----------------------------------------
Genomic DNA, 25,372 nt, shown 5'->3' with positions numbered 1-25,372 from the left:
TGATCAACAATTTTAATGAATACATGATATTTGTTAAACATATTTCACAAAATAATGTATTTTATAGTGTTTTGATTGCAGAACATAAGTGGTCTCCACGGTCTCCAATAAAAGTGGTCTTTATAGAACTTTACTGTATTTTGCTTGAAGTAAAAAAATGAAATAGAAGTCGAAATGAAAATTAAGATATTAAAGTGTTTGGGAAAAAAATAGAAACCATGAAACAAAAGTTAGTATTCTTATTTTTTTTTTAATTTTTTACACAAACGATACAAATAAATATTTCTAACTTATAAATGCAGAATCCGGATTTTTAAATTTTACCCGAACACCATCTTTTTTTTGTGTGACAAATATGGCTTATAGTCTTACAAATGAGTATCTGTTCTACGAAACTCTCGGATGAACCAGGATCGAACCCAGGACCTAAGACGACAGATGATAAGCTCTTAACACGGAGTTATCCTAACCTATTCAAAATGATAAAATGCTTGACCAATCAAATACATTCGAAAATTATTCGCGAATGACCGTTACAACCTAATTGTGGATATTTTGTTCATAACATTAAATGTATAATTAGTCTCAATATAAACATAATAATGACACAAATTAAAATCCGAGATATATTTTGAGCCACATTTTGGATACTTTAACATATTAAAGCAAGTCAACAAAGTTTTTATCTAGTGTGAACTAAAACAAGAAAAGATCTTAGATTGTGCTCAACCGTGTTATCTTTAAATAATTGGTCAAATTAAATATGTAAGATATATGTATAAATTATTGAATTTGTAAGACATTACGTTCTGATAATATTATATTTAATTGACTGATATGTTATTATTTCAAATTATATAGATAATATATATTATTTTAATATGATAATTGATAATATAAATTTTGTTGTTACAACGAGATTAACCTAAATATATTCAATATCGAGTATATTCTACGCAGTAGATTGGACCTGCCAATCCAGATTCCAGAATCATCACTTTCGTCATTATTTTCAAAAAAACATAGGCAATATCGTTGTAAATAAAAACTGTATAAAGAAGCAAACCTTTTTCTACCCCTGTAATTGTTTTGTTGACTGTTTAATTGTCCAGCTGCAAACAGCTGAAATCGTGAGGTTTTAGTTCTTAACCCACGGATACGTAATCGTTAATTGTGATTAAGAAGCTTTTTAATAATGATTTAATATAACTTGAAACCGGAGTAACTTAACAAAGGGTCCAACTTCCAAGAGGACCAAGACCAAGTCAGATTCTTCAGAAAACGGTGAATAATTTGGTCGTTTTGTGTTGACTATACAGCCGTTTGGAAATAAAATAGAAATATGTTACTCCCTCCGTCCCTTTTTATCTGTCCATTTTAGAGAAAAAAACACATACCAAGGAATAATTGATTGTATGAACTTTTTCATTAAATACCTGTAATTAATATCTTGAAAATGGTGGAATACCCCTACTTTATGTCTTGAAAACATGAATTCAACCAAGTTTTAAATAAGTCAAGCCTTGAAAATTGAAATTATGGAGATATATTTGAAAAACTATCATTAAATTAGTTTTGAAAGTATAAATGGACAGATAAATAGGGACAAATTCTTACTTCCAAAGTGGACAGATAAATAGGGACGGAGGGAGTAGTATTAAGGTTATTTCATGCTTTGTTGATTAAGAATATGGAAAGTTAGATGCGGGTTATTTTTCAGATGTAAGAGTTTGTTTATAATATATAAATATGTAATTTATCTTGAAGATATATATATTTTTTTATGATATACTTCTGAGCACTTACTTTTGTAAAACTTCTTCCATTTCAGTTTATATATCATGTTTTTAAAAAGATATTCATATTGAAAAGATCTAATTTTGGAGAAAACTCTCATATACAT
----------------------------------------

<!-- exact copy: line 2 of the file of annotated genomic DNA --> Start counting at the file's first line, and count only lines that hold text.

TGATCAACAATTTTAATGAATACATGATATTTGTTAAACATATTTCACAAAATAATGTATTTTATAGTGTTTTGATTGCAGAACATAAGTGGTCTCCACGGTCTCCAATAAAAGTGGTCTTTATAGAACTTTACTGTATTTTGCTTGAAGTAAAAAAATGAAATAGAAGTCGAAATGAAAATTAAGATATTAAAGTGTTTGGGAAAAAAATAGAAACCATGAAACAAAAGTTAGTATTCTTATTTTTTTTTTAATTTTTTACACAAACGATACAAATAAATATTTCTAACTTATAAATGCAGAATCCGGATTTTTAAATTTTACCCGAACACCATCTTTTTTTTGTGTGACAAATATGGCTTATAGTCTTACAAATGAGTATCTGTTCTACGAAACTCTCGGATGAACCAGGATCGAACCCAGGACCTAAGACGACAGATGATAAGCTCTTAACACGGAGTTATCCTAACCTATTCAAAATGATAAAATGCTTGACCAATCAAATACATTCGAAAATTATTCGCGAATGACCGTTACAACCTAATTGTGGATATTTTGTTCATAACATTAAATGTATAATTAGTCTCAATATAAACATAATAATGACACAAATTAAAATCCGAGATATATTTTGAGCCACATTTTGGATACTTTAACATATTAAAGCAAGTCAACAAAGTTTTTATCTAGTGTGAACTAAAACAAGAAAAGATCTTAGATTGTGCTCAACCGTGTTATCTTTAAATAATTGGTCAAATTAAATATGTAAGATATATGTATAAATTATTGAATTTGTAAGACATTACGTTCTGATAATATTATATTTAATTGACTGATATGTTATTATTTCAAATTATATAGATAATATATATTATTTTAATATGATAATTGATAATATAAATTTTGTTGTTACAACGAGATTAACCTAAATATATTCAATATCGAGTATATTCTACGCAGTAGATTGGACCTGCCAATCCAGATTCCAGAATCATCACTTTCGTCATTATTTTCAAAAAAACATAGGCAATATCGTTGTAAATAAAAACTGTATAAAGAAGCAAACCTTTTTCTACCCCTGTAATTGTTTTGTTGACTGTTTAATTGTCCAGCTGCAAACAGCTGAAATCGTGAGGTTTTAGTTCTTAACCCACGGATACGTAATCGTTAATTGTGATTAAGAAGCTTTTTAATAATGATTTAATATAACTTGAAACCGGAGTAACTTAACAAAGGGTCCAACTTCCAAGAGGACCAAGACCAAGTCAGATTCTTCAGAAAACGGTGAATAATTTGGTCGTTTTGTGTTGACTATACAGCCGTTTGGAAATAAAATAGAAATATGTTACTCCCTCCGTCCCTTTTTATCTGTCCATTTTAGAGAAAAAAACACATACCAAGGAATAATTGATTGTATGAACTTTTTCATTAAATACCTGTAATTAATATCTTGAAAATGGTGGAATACCCCTACTTTATGTCTTGAAAACATGAATTCAACCAAGTTTTAAATAAGTCAAGCCTTGAAAATTGAAATTATGGAGATATATTTGAAAAACTATCATTAAATTAGTTTTGAAAGTATAAATGGACAGATAAATAGGGACAAATTCTTACTTCCAAAGTGGACAGATAAATAGGGACGGAGGGAGTAGTATTAAGGTTATTTCATGCTTTGTTGATTAAGAATATGGAAAGTTAGATGCGGGTTATTTTTCAGATGTAAGAGTTTGTTTATAATATATAAATATGTAATTTATCTTGAAGATATATATATTTTTTTATGATATACTTCTGAGCACTTACTTTTGTAAAACTTCTTCCATTTCAGTTTATATATCATGTTTTTAAAAAGATATTCATATTGAAAAGATCTAATTTTGGAGAAAACTCTCATATACAT